*To sour milk: Have 1 cup of milk at room temperature. Place 1 tablespoon of lemon juice or white vinegar in bottom of measuring cup. Fill the cup with the milk to 1 cup level (you will have 1 tablespoon of milk leftover) and stir. Let stand about 5 minutes until milk clabbers, i.e., a curd froms in the liquid.
It takes about 10 minutes to make this cake mix. When you are ready to make a cake, it will take five minutes. That's a minute or two longer than it takes using a box of cake mix. Baking time is approximately the same. SPICE CAKE MIX (Makes 6 single layers) 8 cups unbleached white flour 2 1/4 cups sugar 2 1/2 teaspoons baking soda 2 tablespoons baking powder 3 tablespoons ground ginger 3 tablespoons cinnamon 1 teaspoon ground cloves 1 tablespoon salt 2 1/4 cup solid shortening
Sift dry ingredients together twice. Cut in shortening with pastry blender or two knives until mixture is completely blended. Store in airtight container in cool place. Mix keeps at least three months To make a single-layer cake: 2 cups mix 1 beaten egg 1/2 cup molasses 1/2 cup boiling water
Place mix in a mixing bowl. Combine beaten egg, molasses and boiling water. Beat into dry ingredients until well blended. Pour into greased and floured 8-inch square baking pan and bake at 350 degrees for 30 to 35 minutes. Cool and frost as desired.
A cream cheese frosting is good with this cake.
This is a medium cream sauce base that has been turned into a cheese sauce with the simple additon of dry grated parmesan cheese. With a sauce like this you don't have to buy those frozen vegetable-in-sauce combinations that cost so much. You can also use the sauce on pasta or rice CHEESE SAUCE MIX (Makes 10 1/2 cups mix) 1 cup flour 4 cups nonfat dry milk 3 1/2 cups dried grated parmesan cheese 2 teaspoons salt 2 teaspoons paprika 1 teaspoon nutmeg 1 cup butter or margarine, cut in pieces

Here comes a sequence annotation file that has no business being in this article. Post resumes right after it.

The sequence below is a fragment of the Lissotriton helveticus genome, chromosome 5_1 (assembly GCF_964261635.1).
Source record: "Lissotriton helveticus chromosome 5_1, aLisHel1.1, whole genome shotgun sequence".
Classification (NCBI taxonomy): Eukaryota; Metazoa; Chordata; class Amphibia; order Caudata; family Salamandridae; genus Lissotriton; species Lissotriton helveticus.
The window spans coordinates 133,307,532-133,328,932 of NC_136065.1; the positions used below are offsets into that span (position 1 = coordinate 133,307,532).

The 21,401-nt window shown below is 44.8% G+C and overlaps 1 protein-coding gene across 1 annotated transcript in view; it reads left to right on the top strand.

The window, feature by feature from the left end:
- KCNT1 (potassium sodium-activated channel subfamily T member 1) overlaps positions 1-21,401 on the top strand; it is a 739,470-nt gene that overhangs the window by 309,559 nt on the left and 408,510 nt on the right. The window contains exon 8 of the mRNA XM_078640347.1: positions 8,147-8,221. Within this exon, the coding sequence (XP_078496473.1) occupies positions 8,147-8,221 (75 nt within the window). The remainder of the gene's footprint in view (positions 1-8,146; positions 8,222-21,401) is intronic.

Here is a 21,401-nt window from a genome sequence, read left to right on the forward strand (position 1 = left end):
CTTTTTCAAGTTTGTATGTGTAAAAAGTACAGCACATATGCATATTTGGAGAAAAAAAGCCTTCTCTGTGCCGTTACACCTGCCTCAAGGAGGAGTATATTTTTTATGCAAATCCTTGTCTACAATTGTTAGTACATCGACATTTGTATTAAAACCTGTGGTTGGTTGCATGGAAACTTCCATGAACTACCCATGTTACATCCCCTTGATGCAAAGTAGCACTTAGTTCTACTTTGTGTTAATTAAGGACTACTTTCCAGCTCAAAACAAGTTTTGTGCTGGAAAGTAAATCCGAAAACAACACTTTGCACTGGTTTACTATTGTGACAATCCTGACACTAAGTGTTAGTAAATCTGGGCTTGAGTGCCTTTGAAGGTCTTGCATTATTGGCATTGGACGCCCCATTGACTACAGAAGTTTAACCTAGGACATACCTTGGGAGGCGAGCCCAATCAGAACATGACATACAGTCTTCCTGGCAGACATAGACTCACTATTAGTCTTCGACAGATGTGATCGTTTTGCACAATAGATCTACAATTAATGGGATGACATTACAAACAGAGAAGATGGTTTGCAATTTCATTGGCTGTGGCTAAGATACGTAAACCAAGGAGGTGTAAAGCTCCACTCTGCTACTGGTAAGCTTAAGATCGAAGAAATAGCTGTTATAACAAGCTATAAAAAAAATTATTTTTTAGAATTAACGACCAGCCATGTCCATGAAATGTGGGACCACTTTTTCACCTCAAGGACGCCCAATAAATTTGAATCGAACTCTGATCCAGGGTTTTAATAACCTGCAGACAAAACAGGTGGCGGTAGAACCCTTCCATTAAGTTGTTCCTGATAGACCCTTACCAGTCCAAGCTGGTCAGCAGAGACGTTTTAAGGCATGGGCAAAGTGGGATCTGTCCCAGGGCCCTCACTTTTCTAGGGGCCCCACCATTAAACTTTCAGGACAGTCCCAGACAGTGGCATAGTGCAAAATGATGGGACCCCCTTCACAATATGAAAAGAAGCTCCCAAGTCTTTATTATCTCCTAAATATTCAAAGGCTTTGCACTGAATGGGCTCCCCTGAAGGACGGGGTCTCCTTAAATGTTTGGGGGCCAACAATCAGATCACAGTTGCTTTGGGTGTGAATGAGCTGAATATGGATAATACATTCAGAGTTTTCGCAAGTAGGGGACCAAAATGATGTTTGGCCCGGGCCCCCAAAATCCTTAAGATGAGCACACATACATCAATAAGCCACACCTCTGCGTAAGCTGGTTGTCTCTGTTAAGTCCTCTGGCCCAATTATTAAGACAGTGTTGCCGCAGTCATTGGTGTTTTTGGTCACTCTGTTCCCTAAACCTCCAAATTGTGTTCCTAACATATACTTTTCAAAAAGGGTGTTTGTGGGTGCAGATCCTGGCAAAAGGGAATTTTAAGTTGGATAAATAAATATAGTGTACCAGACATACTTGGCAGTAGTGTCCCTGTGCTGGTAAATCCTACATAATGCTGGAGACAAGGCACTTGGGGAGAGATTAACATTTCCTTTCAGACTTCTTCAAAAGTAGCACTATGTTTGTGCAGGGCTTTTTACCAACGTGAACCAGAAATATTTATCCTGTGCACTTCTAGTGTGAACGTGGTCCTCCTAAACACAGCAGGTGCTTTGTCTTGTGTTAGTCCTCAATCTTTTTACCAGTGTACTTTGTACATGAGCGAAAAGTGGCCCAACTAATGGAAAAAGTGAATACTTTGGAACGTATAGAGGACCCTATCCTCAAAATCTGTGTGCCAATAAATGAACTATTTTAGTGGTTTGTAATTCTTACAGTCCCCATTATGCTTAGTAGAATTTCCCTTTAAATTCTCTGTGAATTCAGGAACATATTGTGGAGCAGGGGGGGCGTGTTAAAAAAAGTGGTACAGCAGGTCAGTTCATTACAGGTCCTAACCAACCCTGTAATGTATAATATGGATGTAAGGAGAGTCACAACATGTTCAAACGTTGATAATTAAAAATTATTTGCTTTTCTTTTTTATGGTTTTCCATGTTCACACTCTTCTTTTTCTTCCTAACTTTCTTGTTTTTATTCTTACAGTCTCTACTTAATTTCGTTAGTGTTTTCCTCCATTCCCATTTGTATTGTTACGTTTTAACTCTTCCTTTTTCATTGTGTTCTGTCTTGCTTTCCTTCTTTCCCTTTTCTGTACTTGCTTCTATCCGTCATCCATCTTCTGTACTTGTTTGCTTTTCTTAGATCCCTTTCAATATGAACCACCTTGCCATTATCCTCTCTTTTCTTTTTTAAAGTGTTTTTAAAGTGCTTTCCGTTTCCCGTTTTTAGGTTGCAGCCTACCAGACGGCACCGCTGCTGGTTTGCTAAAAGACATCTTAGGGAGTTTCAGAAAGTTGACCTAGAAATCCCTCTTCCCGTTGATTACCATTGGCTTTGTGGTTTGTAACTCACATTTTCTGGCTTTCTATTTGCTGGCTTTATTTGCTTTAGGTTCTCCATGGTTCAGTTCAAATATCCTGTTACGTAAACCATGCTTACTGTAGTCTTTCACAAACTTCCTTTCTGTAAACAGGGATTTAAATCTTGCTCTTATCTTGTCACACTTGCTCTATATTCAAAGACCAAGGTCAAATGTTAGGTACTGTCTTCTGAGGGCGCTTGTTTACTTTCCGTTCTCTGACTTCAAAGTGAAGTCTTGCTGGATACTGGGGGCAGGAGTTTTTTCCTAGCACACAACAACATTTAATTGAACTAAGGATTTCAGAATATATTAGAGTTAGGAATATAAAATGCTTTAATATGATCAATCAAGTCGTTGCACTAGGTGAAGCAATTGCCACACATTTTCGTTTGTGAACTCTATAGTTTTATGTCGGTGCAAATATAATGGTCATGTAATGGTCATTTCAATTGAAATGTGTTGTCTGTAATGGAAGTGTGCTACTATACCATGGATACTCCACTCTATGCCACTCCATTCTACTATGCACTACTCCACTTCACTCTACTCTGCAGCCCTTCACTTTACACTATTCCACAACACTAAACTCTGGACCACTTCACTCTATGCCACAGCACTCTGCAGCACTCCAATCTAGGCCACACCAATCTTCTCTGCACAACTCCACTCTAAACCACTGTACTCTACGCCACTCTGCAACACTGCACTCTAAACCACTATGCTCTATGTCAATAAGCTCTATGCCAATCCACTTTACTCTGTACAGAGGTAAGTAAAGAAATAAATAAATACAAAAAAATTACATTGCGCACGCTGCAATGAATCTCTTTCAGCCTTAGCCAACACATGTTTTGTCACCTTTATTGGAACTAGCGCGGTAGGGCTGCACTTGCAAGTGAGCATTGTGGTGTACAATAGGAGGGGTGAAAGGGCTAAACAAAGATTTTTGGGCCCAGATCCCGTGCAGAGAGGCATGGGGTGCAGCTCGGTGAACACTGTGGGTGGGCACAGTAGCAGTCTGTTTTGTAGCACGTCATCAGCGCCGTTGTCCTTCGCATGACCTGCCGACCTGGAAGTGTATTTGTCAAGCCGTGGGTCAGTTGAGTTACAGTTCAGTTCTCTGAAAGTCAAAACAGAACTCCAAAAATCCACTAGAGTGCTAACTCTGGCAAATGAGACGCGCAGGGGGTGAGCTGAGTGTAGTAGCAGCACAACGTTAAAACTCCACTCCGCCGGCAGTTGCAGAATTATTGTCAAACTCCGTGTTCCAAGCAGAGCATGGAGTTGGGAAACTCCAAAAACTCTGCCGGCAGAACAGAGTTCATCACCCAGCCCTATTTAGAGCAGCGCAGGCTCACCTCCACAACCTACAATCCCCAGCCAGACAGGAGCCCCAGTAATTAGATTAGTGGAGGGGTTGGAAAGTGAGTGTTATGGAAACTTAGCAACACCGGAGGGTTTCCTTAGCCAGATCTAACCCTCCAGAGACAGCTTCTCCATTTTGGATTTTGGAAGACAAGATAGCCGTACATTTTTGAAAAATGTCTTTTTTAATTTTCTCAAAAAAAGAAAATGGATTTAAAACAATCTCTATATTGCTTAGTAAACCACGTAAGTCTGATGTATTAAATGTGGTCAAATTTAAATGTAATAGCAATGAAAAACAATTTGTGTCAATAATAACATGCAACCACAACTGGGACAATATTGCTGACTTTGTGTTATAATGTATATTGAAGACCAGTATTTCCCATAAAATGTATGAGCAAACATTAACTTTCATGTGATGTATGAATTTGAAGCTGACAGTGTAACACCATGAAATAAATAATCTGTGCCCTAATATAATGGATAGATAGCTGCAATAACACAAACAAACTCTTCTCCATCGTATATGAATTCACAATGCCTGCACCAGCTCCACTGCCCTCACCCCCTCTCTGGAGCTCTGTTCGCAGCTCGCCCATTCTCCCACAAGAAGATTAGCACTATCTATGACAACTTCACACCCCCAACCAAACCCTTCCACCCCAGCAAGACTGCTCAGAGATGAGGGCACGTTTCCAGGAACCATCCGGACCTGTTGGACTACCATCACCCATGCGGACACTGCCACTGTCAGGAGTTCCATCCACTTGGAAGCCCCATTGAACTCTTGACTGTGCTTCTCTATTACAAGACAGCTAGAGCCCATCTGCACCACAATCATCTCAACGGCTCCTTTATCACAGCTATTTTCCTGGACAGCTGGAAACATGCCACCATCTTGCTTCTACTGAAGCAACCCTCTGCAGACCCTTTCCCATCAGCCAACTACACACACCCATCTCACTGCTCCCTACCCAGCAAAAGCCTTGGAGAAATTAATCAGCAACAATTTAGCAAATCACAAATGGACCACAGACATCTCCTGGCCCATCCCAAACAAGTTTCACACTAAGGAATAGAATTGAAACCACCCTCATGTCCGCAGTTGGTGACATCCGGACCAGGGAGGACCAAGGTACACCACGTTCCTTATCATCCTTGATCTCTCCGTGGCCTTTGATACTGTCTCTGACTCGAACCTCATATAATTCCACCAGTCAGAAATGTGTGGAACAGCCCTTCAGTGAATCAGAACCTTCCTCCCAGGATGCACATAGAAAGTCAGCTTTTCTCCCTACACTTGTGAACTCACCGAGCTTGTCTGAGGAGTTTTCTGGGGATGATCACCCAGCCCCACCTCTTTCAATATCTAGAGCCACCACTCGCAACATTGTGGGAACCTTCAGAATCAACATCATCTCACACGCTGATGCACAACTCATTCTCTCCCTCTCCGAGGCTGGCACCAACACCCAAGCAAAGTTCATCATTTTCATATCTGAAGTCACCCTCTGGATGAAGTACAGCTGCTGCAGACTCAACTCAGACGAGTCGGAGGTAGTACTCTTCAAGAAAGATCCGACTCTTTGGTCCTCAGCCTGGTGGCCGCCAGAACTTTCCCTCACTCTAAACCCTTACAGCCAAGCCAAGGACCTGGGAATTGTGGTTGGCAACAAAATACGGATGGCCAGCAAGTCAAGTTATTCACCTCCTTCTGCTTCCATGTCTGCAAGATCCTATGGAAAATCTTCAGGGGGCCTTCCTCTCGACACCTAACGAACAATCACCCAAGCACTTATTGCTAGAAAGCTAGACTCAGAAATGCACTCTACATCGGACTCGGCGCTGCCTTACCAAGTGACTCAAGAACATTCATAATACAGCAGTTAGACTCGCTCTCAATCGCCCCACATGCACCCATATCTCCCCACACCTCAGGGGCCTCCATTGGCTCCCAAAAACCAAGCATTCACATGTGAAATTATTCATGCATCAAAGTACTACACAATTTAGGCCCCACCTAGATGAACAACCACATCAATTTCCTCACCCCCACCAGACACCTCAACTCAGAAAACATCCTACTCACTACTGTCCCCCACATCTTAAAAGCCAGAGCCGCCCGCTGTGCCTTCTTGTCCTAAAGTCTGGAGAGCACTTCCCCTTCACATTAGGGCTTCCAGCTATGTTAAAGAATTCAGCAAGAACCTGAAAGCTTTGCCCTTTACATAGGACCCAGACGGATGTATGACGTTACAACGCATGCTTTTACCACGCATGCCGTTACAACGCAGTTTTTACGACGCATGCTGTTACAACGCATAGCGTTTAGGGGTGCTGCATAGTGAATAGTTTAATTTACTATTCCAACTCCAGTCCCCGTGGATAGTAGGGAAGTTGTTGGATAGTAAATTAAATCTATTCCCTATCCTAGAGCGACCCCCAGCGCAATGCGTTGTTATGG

Mix together flour, dry milk, cheese, salt, paprika and nutmeg. Cut in the butter with fingertips or pastry blender until mixture is thoroughly mixed and crumbly. Store in airtight container in refrigerator or freezer. Mixture doesn't freeze solid so it is easy to spoon out the amount you need. To make one cup sauce: 1/2 cup cheese sauce mix 1 cup milk
Blend mix and milk together in saucepan. Cook and stir over low heat, until sauce comes to boil. Simmer gently for a minute or two, to cook the flour.
Note: 2/3 cup water can be substituted for 1 cup milk.
If you keep this seasoning around, you can throw it into tomato sauce for a very fast spaghetti sauce; add it to oil and vinegar for a dressing on greens or over broccoli or green beans. You can even mix it with cream cheese to make a speedy spread for fast hor d'oevures. ITALIAN SEASONING MIX (Makes scant cup) 3 tablespoons dried oregano leaves 2 tablespoons dried basil 2 tablespoons dried thyme 2 tablespoons dried marjoram 2 tablespoons dried parsley 4 teaspoons garlic powder 4 teaspoons onion powder 2 teaspoons coarsley ground pepper 2 teaspoons salt
Mix ingredients together and store in airtight container in cool, dry place.
Allow 1 to 2 tablespoons mix for a 29-ounce can of tomato sauce; 2 to 3 teaspoons mix for 1 cup oil and vinegar dressing; 1/2 to 1 teaspoon for 3 ounces of cream cheese.
One of the nicest ways to make use of the fresh herbs of summer well into the winter is to make flavored vinegars and butters. Recipes are often far more complex than they need to be. You need freezing space for herb butters but not for herb vinegars. HERB BUTTER (Makes 1 cup) 1 cup butter, softened 1 cup minced fresh tarragon, basil, oregano, thyme or marjoram 4 teaspoons fresh lemon juice Salt and pepper to taste
Place ingredients in food processor or electric mixer and blend until leaves are thoroughly mixed with butter.
Use on bread, fish, meat or poultry, vegetables. Use to sautee vegetables.
If using in cooking or serving on hot food, it isn't necessary to defrost the butter before using.
No need to boil or steep herbs in vinegars for a long time. As a matter of fact, as one herb-vinegar expert has pointed out, if you boil the herbs with the vinegar you increase the acidity by evaporating some of the water in the vinegar. HERB VINEGAR (Makes 1 quart) 1 quart distilled white, cider, rice wine, red or white wine vinegar 4 ounces of fresh herbs such as tarragon, thyme, sage, marjoram, dill, basil, washed and drained
Place the vinegar in a large crock or other nonmetal container or in several small containers. Add the herb of your choice, stems and all. Allow to sit for three days in a warm, dark place. After three days check the vinegar for flavor. Keep checking until the vinegar has developed sufficient flavor, but do not allow to sit too long or the vinegar can become bitter.
Strain vinegar into clean bottles and close tightly. Store in cupboard.